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AVMA and What They Want To Do With Raw Food Diets

by Ava Frick, DVM, CAC

By the time you see this it may be too late.  On August 2 or 3, 2012, the AVMA (American Veterinary Medical Association) will vote to adopt a policy against raw feeding of cats and dogs. The resolution to be voted on titled POLICY ON RAW OR UNDERCOOKED ANIMAL-SOURCE PROTEIN IN CAT AND DOG DIETS, reads:

“The AVMA discourages the feeding to cats and dogs of any animal-source protein that has not first been subjected to a process to eliminate pathogens because of the risk of illness to cats and dogs as well as humans.”

For years it has been pushed to animal owners and veterinarians that anything raw is potentially contaminated.  Vegetables and fruits are raw and yes, I know they are contaminated with parasites, which we consume, but no one is banning eating them.  In fact, there is a current surge in getting parents and schools to offer more fresh foods.  I am all for that.  It is just ironic that what works on one foot is declared a threat to life on the other.

We hear of pet food recalls frequently especially since the 2007 melamine contamination.  I went to the FDA (www.accessdata.fda.gov/scripts/newpetfoodrecalls/ ) to see just how many raw diet food manufacturers were on the list in the past 5 years. The stats are for canned and dry food; 112 dog food companies (if they had more than one product on the list I did not count them twice), 76 cat food companies, and only 3 raw diet companies.

There was one dry food product by Ol’ Roy listed at salmonella but salmonella was not listed on the raw foods recalled on this posting.  So tell me, what kind of food should we be most concerned about regarding the safety of our cats and dogs diets?

So what could happen as a result of this policy?  The AVMA resolution, if passed, will not “ban” the sale of commercial raw pet food diets. To quote the AVMA: “… this proposed policy would be an AVMA policy if approved, not state or federal law. The AVMA cannot, and will not, regulate what pet owners choose to feed their pets. If you already feed raw food to your pet, that’s your choice.”

But here’s the problem. The vast majority of traditionally trained veterinarians in the U.S. do not study nutrition. Most vets learn about companion animal nutrition from a handful of self-interested pet food manufacturers who are a constant presence at vet schools and clinics around the country. The AVMA’s membership is veterinarians who for the most part are far behind the curve in understanding species-appropriate nutrition for pets.

Most pet owners take their vet’s recommendation when it comes to feeding their cat or dog. A formal resolution by veterinarians’ own professional organization against raw feeding will seal the deal for many vets who will, with a clear conscience, continue recommending processed pet food diets to cat and dog owners.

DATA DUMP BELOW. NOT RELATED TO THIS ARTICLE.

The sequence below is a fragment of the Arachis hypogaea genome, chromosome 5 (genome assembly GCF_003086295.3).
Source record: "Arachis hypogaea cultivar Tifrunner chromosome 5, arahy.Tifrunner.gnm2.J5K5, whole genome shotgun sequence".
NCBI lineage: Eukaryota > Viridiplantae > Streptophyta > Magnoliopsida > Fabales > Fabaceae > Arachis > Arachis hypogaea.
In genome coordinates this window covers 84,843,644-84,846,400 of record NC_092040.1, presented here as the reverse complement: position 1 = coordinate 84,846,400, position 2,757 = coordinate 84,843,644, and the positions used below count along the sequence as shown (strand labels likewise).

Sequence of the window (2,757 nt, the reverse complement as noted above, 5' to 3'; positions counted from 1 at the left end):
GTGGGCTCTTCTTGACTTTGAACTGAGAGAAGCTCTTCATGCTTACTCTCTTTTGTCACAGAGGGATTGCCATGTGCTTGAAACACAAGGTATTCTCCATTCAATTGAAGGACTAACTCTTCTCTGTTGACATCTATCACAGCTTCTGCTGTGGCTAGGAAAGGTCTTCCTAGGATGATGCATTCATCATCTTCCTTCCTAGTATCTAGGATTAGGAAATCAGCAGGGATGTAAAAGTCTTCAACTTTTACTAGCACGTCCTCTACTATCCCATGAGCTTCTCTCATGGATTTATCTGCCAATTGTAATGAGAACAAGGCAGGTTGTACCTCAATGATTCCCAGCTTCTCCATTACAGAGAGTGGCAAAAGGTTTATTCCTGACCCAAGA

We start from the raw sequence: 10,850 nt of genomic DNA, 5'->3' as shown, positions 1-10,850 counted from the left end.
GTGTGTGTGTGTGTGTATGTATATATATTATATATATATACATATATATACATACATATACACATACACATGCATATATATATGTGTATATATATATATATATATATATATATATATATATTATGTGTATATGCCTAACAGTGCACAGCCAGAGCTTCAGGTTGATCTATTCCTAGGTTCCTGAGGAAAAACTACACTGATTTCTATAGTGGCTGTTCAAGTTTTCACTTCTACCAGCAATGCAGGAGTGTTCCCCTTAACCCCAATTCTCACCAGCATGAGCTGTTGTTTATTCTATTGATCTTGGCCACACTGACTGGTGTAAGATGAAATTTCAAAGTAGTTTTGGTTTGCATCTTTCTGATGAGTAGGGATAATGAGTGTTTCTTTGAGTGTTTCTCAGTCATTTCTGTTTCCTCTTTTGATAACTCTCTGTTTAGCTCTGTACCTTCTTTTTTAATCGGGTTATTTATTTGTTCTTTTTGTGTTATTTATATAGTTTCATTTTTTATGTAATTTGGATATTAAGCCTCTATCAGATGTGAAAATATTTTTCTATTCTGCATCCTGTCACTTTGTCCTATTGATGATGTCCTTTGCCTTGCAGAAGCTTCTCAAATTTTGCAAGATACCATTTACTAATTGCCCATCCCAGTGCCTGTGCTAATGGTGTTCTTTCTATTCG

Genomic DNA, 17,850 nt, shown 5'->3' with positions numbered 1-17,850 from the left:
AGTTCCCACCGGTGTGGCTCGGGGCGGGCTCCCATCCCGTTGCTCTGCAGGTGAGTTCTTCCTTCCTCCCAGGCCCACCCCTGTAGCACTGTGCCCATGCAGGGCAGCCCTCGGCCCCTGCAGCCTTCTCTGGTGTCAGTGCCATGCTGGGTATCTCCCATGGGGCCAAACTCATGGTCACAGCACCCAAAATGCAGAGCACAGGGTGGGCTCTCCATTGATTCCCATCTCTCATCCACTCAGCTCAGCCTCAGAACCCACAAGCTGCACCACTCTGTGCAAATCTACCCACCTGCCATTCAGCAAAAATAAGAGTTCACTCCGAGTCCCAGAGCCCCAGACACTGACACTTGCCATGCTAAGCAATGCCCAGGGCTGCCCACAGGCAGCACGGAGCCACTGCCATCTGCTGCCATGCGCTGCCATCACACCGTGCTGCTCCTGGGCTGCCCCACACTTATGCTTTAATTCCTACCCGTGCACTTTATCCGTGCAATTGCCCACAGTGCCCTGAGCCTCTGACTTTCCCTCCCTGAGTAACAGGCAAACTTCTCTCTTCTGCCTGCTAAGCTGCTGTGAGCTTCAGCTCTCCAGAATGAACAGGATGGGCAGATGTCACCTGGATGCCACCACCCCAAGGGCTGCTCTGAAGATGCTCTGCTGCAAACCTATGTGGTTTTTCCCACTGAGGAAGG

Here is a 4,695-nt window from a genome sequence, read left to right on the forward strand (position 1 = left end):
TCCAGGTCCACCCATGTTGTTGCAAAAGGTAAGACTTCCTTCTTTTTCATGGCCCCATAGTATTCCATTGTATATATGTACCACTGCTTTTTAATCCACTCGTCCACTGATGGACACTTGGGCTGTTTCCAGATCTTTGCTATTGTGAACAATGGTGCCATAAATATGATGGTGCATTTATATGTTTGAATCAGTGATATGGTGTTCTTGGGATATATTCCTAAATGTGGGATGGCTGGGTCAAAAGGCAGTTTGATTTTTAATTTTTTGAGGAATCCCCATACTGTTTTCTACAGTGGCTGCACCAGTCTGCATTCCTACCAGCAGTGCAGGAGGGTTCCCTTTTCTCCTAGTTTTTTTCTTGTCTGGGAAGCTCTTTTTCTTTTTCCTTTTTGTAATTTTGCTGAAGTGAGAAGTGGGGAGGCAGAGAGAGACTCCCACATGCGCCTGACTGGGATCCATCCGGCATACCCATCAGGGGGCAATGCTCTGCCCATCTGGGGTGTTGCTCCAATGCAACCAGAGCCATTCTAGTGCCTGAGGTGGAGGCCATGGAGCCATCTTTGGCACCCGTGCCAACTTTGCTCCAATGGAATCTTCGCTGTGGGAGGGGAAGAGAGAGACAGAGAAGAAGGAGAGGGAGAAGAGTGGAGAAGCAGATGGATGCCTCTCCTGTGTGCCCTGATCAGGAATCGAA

Another outcome would inevitably be that some pet food companies producing commercial raw diets will cave under the anti-raw food press and begin to use heat or high pressure pasteurization (HPP) processes.  In fact, some already have.

I always believe that if I know, with all that I am what’s right and wrong then I need to stand on the side of right and do something about the wrong.  Here is my letter to the AVMA Council on Public Health and Regulatory Veterinary Medicine:

Dear Council:

Please reconsider your position on the policy proposal of issuing a broad recommendation to avoid feeding any raw foods to cats and dogs.  Just last year you established guidelines for nutritional evaluations in veterinary practices.  This was a great step forward in bringing to the forefront the importance of nutrition in the lives of animals.   Now to come out on a position that is clearly, from an archetype diet, not in the best interest of the animals nutritional composition is near sighted.   In addition to that, the premise that processed food is always the correct balanced diet is also near sighted.  Look at what fast food has done to the American population!  Try eating Total cereal every meal for everyday of your life and see how healthy you are at 60.

100% of my patients have some form of a nutritional need.  No diet is complete for any animal at any age.  I utilize and recommend all forms of diets including dry, canned, dehydrated, raw, and home-cooked.  As I received the notices for recalled foods, it is the dry processed and canned that leads the pack in contaminants.  Not the raw diets.  This proposal appears to be industrial driven and reeks of contamination.   To pursue this avenue will create an unneeded rift between veterinarians of our group.

I sincerely hope the future of food will be more wholesome.

PS:  Watch for the opening of my new location in Chesterfield at 100 Clock Tower Plaza starting October 1st!

You can contact Dr. Frick at 636-583-1700 or visit www.animalfitnesscenter.com or www.animalpainvet.com.

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